Time for your cheat sheet on this week’s top stories.
Canadian Real Estate
One of the country’s largest banks sees government policy driving home prices higher. Scotiabank warned investors that Federal policy is being rolled out to stimulate demand. Meanwhile, it’s contrary to the Bank of Canada (BoC) goal of slowing demand to temper inflation. In the near-term, the bank expects home prices to “rip” higher, as the BoC tries to keep up.
Canada made headlines around the world for banning foreign real estate investors. Just 86 days later, they quietly rolled back many of the restrictions to “help” with housing. Non-resident investors can resume buying vacant land, and take larger stakes in private companies. Temporary residents are also seeing regulations loosen, dropping mandatory tax returns and residency. Instead, temporary residents can buy a home as long as their visa has 183 days or longer left at the time of purchase. It’s getting hard to argue Canada isn’t trying to stimulate demand before Spring.
Canada’s fling with variable rate mortgages is over. Fixed rate interest costs are falling, and borrowers have begun to opt for more predictable payment terms. Just last year, variable rate loans made up the majority of new loans. That’s changed as variable rate borrowers were hit with the fastest climbing rates in a generation.
Canadian mortgage rates are pulling back, just in time to help fuel the Spring market. A 5-year fixed rate mortgage fell for a second consecutive month in February. The bank liquidity crisis last month likely drove March numbers even lower. Costs have climbed significantly over the past 12-months, but the climb has been brief. If they begin to reverse course before the mindset cools, expect inflation and prices to ramp up again. Probably not what the BoC is hoping to see, but it’s a very big risk at this point.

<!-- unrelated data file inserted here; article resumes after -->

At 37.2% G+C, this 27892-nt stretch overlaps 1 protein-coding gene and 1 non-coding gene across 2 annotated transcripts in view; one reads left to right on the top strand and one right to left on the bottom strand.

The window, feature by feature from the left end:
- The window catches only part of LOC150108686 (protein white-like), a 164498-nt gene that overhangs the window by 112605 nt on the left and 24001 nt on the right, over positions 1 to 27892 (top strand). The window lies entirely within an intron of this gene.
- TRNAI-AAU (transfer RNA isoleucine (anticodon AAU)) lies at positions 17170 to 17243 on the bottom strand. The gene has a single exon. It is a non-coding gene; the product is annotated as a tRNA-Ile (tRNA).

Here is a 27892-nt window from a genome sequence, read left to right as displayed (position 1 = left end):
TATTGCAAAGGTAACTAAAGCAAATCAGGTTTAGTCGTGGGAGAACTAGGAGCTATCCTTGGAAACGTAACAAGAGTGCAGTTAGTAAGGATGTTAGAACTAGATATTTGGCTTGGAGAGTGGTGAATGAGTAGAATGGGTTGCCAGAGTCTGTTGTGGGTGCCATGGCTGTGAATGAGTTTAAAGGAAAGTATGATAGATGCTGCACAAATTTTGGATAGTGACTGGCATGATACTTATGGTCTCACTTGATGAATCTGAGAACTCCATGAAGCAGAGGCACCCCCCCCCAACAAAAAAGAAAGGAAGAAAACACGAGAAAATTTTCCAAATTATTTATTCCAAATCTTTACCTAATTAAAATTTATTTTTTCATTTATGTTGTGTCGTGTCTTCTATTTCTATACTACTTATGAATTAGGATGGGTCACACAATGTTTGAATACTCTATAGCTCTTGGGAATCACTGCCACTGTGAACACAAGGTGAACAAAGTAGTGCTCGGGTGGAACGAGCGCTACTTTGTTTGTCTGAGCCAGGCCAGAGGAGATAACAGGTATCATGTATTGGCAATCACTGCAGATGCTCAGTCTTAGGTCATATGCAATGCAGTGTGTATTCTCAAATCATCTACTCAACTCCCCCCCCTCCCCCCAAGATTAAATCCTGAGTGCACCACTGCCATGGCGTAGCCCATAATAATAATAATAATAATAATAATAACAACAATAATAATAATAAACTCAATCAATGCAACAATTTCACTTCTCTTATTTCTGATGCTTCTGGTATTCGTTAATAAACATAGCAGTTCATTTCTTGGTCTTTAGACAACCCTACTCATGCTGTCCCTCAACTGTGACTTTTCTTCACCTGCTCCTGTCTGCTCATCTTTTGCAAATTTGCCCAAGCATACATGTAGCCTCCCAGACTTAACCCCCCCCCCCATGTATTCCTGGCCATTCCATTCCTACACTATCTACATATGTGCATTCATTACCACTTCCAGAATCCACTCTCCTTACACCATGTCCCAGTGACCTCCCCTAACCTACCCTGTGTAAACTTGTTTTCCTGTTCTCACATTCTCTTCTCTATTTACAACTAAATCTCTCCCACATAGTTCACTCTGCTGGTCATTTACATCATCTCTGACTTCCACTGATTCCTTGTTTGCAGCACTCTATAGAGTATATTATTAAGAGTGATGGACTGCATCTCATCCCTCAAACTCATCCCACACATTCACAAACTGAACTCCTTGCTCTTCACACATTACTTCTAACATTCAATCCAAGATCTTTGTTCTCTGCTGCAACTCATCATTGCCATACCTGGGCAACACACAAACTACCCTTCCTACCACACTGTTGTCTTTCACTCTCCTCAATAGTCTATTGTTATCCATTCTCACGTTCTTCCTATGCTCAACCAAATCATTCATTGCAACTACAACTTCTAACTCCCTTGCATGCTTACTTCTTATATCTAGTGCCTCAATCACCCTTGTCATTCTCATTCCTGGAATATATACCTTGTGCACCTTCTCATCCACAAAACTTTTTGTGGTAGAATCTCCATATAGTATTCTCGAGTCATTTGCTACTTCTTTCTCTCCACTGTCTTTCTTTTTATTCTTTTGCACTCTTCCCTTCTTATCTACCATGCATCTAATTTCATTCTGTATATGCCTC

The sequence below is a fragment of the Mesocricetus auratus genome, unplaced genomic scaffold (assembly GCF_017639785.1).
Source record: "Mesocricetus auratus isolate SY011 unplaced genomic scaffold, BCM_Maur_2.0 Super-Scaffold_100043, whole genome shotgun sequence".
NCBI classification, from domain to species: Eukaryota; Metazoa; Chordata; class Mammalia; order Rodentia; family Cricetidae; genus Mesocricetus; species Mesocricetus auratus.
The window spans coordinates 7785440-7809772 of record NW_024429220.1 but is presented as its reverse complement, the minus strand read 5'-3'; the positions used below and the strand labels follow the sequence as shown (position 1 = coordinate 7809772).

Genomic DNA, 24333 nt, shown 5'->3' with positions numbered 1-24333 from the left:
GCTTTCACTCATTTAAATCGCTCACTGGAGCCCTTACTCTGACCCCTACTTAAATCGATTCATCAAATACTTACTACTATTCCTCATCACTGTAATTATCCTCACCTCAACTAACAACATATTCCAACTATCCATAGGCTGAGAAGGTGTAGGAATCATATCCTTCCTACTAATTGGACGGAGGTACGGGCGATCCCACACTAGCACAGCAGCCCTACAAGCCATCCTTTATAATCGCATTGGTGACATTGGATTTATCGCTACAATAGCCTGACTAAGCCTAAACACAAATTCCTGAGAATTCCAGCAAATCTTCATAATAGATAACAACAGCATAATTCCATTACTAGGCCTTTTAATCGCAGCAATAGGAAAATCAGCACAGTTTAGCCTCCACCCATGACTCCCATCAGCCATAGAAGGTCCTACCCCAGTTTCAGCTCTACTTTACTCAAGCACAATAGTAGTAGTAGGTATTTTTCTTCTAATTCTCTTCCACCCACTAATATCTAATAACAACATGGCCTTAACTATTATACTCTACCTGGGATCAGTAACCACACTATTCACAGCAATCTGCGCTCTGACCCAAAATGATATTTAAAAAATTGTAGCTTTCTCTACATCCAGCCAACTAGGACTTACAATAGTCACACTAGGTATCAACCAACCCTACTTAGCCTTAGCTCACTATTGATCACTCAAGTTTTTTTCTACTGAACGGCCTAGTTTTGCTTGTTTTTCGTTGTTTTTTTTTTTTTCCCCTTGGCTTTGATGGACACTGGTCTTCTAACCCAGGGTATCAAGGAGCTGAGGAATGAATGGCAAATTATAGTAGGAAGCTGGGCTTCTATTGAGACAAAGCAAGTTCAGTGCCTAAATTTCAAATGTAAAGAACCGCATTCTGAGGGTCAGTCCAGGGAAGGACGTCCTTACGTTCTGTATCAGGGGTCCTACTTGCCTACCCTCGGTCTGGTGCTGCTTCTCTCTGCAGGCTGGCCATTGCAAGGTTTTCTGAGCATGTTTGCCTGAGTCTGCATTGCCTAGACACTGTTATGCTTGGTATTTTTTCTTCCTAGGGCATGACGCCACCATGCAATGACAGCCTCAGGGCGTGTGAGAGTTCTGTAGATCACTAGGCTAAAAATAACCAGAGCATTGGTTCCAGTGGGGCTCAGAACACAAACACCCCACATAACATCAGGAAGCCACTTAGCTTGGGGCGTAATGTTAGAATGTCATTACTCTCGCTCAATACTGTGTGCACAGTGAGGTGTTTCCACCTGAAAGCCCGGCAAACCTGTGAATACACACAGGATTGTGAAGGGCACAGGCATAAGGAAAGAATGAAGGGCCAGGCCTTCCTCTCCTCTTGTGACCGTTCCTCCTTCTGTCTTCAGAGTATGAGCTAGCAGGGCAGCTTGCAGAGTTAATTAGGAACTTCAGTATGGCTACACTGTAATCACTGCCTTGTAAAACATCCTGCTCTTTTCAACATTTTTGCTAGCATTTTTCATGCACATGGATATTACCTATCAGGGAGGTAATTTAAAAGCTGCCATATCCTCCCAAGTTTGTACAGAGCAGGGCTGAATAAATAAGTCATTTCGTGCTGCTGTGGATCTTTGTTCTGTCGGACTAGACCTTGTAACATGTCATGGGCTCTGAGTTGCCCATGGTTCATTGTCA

Toronto Real Estate
Greater Toronto new home prices have been sticky, but they’re finally starting to slip. Over the past year, home prices have dropped for both single-family homes (-5.4%) and condo apartments (-5.5%). Rising inventory and falling sales indicate further risk is slanted to the downside.
Global Real Estate
Global banking issues might sound like a repeat of 2008, but it’s not even close at this point. Global forecasting firm Oxford Economics’ latest analysis reminds investors that not every bank failure is a financial crisis. The economy is in a much different place than it was in 2008, and is handling the liquidity crisis well. However, that doesn’t mean it’ll be painless—they see big losses for commercial real estate. It’s not often that mega institutions default on loans, and more than a handful show stress.